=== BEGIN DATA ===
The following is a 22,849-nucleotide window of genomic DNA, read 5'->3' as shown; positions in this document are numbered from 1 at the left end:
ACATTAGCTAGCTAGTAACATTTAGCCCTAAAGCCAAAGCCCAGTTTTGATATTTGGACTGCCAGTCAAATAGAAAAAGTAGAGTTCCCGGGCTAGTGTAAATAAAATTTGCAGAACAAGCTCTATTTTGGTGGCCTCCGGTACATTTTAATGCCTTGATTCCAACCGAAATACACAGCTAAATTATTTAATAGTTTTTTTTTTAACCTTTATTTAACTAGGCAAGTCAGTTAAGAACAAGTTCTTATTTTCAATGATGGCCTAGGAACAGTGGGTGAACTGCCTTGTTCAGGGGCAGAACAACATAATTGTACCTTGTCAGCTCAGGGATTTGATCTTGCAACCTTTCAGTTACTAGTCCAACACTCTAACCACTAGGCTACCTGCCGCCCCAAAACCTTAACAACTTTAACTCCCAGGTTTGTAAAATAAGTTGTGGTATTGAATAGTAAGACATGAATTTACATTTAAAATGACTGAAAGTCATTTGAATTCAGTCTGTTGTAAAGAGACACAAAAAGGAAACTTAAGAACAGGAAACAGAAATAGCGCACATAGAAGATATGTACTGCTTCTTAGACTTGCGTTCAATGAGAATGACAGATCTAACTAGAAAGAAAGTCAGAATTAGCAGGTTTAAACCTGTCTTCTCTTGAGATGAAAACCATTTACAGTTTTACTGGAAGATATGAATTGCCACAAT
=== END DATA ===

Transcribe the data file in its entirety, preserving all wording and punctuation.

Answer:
The following is a 22,849-nucleotide window of genomic DNA, read 5'->3' as shown; positions in this document are numbered from 1 at the left end:
ACATTAGCTAGCTAGTAACATTTAGCCCTAAAGCCAAAGCCCAGTTTTGATATTTGGACTGCCAGTCAAATAGAAAAAGTAGAGTTCCCGGGCTAGTGTAAATAAAATTTGCAGAACAAGCTCTATTTTGGTGGCCTCCGGTACATTTTAATGCCTTGATTCCAACCGAAATACACAGCTAAATTATTTAATAGTTTTTTTTTTAACCTTTATTTAACTAGGCAAGTCAGTTAAGAACAAGTTCTTATTTTCAATGATGGCCTAGGAACAGTGGGTGAACTGCCTTGTTCAGGGGCAGAACAACATAATTGTACCTTGTCAGCTCAGGGATTTGATCTTGCAACCTTTCAGTTACTAGTCCAACACTCTAACCACTAGGCTACCTGCCGCCCCAAAACCTTAACAACTTTAACTCCCAGGTTTGTAAAATAAGTTGTGGTATTGAATAGTAAGACATGAATTTACATTTAAAATGACTGAAAGTCATTTGAATTCAGTCTGTTGTAAAGAGACACAAAAAGGAAACTTAAGAACAGGAAACAGAAATAGCGCACATAGAAGATATGTACTGCTTCTTAGACTTGCGTTCAATGAGAATGACAGATCTAACTAGAAAGAAAGTCAGAATTAGCAGGTTTAAACCTGTCTTCTCTTGAGATGAAAACCATTTACAGTTTTACTGGAAGATATGAATTGCCACAAT